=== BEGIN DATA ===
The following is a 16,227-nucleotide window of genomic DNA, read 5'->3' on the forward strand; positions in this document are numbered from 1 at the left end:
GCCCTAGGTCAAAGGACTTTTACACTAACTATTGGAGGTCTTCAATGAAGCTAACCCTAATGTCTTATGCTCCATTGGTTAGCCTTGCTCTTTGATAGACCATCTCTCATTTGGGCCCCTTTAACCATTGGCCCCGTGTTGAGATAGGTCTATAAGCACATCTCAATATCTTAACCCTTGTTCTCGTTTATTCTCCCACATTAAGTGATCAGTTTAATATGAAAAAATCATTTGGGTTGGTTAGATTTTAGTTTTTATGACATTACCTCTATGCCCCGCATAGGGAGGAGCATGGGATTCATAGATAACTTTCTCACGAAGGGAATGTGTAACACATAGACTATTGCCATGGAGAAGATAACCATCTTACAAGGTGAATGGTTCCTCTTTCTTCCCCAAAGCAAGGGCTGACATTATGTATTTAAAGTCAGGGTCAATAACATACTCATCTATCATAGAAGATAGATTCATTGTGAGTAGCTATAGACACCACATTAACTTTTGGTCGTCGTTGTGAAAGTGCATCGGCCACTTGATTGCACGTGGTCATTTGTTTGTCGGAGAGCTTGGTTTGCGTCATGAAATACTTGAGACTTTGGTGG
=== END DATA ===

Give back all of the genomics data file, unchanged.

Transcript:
The following is a 16,227-nucleotide window of genomic DNA, read 5'->3' on the forward strand; positions in this document are numbered from 1 at the left end:
GCCCTAGGTCAAAGGACTTTTACACTAACTATTGGAGGTCTTCAATGAAGCTAACCCTAATGTCTTATGCTCCATTGGTTAGCCTTGCTCTTTGATAGACCATCTCTCATTTGGGCCCCTTTAACCATTGGCCCCGTGTTGAGATAGGTCTATAAGCACATCTCAATATCTTAACCCTTGTTCTCGTTTATTCTCCCACATTAAGTGATCAGTTTAATATGAAAAAATCATTTGGGTTGGTTAGATTTTAGTTTTTATGACATTACCTCTATGCCCCGCATAGGGAGGAGCATGGGATTCATAGATAACTTTCTCACGAAGGGAATGTGTAACACATAGACTATTGCCATGGAGAAGATAACCATCTTACAAGGTGAATGGTTCCTCTTTCTTCCCCAAAGCAAGGGCTGACATTATGTATTTAAAGTCAGGGTCAATAACATACTCATCTATCATAGAAGATAGATTCATTGTGAGTAGCTATAGACACCACATTAACTTTTGGTCGTCGTTGTGAAAGTGCATCGGCCACTTGATTGCACGTGGTCATTTGTTTGTCGGAGAGCTTGGTTTGCGTCATGAAATACTTGAGACTTTGGTGG